I said goodbye to Aalst, goodbye to Belgium last Thursday. The stars aligned in a certain way, and a pre-planned weekend trip to visit a friend in Germany became my farewell to that nice little country between France and the Netherlands. My plans for the next couple of months meant needing to be in the UK early December, so I decided to come here earlier that I’d originally intended.
I sat next to a dude with a wig on the train.
It was a nice weekend in Karlsruhe. Not much to tell, really; just really nice to see my friend and ex-neighbour Silke and her other half. Plenty of sitting around drinking beer and smoking cigarettes which, quite frankly, was the best way to spend my weekend. Here’s some pics of a nice park behind the schloss in Karlsruhe.
And we did a Saturday afternoon trip to Strasbourg, about an hour southwest of Karlsruhe, across the border in France. They’ve got a pretty cathedral there, and plenty of pretty girls (and boys).
(It feels weird writing about “stuff I’ve done” again. It’s like, after not doing much of it since all that swanning-around-the-Americas blogging, I’ve forgotten how to make it interesting. Ho hum.)
Leaving Karlsruhe, a nice old fellow stood outside the train station ignored my headphones and started talking to me. He asked for a light, heard my English-accented German and began talking in English. Told me of lovely places he’d seen in England, then telling me how great Germany was, which was nice, considering, in my experience, Germans aren’t that forthcoming about the nice things about their country. He offered me a cigarette from his soft pack of cheap-looking fags, tried to flick the pack so that a cig poked out, like he was James Dean or something, but ended up sending five of them flying all over the place. We both leant down to pick them up, and he smiled a cheeky smile like a child. We said our goodbyes, and I got the first of my three train journeys to London.
Amongst other things that kept me occupied on my journey (chuckling to podcasts, semi-dancing in my seat to the Prodigy, sketching out how the next few Pigeon strips will look), I read a great piece in the August issue of (American) Esquire that I’ve been carrying around unread since I left San Diego airport back in July. It’s about some prisoners in Michigan who dug an escape tunnel. Fascinating stuff, and online here; well worth your time if you’re into that kinda stuff.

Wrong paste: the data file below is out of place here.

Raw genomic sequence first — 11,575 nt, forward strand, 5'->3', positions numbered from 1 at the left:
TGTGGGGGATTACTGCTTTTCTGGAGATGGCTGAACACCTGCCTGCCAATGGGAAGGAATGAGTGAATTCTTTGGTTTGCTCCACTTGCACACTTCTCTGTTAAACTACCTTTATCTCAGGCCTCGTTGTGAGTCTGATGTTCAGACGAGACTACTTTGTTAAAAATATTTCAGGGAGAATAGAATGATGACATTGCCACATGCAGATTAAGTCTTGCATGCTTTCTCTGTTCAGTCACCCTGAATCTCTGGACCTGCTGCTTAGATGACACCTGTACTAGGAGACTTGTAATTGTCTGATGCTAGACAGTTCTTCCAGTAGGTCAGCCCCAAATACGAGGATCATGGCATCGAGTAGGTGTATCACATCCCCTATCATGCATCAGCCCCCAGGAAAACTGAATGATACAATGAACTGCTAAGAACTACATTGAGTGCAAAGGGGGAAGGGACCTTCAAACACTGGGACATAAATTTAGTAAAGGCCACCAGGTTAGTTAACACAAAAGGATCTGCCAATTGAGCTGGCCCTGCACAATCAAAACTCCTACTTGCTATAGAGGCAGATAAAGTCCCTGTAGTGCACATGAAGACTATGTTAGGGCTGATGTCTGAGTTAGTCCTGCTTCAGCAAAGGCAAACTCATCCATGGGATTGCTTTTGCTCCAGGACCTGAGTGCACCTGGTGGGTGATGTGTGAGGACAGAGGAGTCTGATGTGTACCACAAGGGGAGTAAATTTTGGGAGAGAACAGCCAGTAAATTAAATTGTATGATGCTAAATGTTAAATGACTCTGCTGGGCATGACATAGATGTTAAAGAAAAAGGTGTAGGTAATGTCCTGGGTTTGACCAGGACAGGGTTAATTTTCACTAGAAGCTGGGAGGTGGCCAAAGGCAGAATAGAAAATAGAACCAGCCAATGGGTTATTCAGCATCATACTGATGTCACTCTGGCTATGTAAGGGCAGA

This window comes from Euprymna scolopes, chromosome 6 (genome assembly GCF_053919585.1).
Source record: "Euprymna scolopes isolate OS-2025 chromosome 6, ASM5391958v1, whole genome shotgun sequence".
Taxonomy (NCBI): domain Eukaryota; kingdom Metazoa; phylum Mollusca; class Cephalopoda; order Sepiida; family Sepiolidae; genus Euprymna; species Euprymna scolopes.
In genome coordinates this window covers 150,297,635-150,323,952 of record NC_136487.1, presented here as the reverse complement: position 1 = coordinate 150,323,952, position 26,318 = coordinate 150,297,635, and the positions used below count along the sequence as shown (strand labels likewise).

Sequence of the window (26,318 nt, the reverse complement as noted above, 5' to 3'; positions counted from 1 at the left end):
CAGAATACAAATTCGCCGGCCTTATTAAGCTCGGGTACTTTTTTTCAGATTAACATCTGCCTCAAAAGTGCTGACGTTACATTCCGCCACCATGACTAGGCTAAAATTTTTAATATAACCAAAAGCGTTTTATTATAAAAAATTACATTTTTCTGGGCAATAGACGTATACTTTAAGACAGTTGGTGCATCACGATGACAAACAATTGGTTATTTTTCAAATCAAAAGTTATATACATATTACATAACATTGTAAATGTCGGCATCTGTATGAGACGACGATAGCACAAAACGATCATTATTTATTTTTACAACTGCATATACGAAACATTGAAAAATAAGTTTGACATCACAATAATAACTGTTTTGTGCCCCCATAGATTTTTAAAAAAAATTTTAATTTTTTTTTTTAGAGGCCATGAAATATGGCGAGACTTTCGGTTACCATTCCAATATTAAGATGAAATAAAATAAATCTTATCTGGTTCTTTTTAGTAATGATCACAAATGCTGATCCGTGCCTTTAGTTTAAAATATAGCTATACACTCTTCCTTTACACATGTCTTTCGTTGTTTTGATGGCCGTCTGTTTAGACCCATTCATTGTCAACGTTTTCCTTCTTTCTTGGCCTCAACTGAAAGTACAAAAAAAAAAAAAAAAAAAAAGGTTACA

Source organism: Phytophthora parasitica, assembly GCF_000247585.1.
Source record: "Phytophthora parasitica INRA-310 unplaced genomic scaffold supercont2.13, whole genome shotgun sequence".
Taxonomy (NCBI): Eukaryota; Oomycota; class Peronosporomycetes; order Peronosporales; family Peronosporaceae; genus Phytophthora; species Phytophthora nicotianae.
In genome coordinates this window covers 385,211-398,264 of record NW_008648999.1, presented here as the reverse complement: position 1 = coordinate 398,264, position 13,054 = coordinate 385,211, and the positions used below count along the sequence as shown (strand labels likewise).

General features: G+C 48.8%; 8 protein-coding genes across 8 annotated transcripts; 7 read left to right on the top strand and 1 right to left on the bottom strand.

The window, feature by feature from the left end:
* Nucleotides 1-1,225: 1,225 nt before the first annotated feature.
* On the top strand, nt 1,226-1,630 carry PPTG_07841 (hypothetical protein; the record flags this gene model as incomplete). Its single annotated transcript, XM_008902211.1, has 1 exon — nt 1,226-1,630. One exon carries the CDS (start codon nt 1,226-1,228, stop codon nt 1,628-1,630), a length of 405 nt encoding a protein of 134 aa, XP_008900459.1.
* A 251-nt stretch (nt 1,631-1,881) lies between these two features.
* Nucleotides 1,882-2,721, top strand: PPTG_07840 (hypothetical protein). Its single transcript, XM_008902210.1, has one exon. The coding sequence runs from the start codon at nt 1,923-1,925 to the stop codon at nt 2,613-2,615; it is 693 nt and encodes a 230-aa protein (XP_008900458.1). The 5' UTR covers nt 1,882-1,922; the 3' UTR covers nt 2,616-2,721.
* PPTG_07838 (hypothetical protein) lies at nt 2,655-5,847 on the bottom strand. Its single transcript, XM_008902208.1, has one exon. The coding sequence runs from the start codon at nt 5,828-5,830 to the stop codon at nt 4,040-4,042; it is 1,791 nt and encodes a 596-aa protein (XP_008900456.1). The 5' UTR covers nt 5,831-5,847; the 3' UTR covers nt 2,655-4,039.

Time for a quick smoke at Köln station, time to admire the pretty doggy that was with its parents waving goodbye someone sat in front of me, then I was off on my way back for a brief time in Brussels to get the Eurostar.
The Thalys train that took me there prefaces each announcement with a seven note tune that was very familiar and stuck in my head for a long long time. It wasn’t until after a good three hours sat around at Bruxelles Midi station – a lot of it spent staring at the griddy roof (picture below) – that it popped into my head that it was virtually the exact same melody as “Thank You” by Dido.
Anyway, back in London for a few weeks. Today I walked passed a book shop in Islington that has windows at street level which allows one to look down into the ground floor of the shop. I’ve been in this shop before, so I know where the various sections are. As I walked passed the window, I saw the sports section, and in that sports section, an over-sized baseball book poking out. It wasn’t ’til afterwards that I realised I just smiled at the book, like I’d just seen an old friend. Those three months and three days until spring training begins are gonna be long…
Annoyingly, my happiness with that store didn’t last long, cos when I handed over a ten pound note to pay for a book (Remainder by Tom McCarthy), the dude behind the counter told me that it was an old tenner, one that’s no longer valid currency. I apologised, superfluously muttered stuff about not living in the UK, and he just looked at me like I was, for want of a better word, a complete spaz. As I left, I saw him and his colleague laughing, and the paranoia kicked in. For a moment, I considered being an arse and demanding to see the manager regarding the lack of respect for the paying customer, but thankfully, I couldn’t be bothered.
I stomped off to the bank to get the tenner changed to a valid one, and the lady behind the counter was dead nice to me. Like the old fella at Karlsruhe station, she too thought that Germany was a lovely country. And she’s not wrong.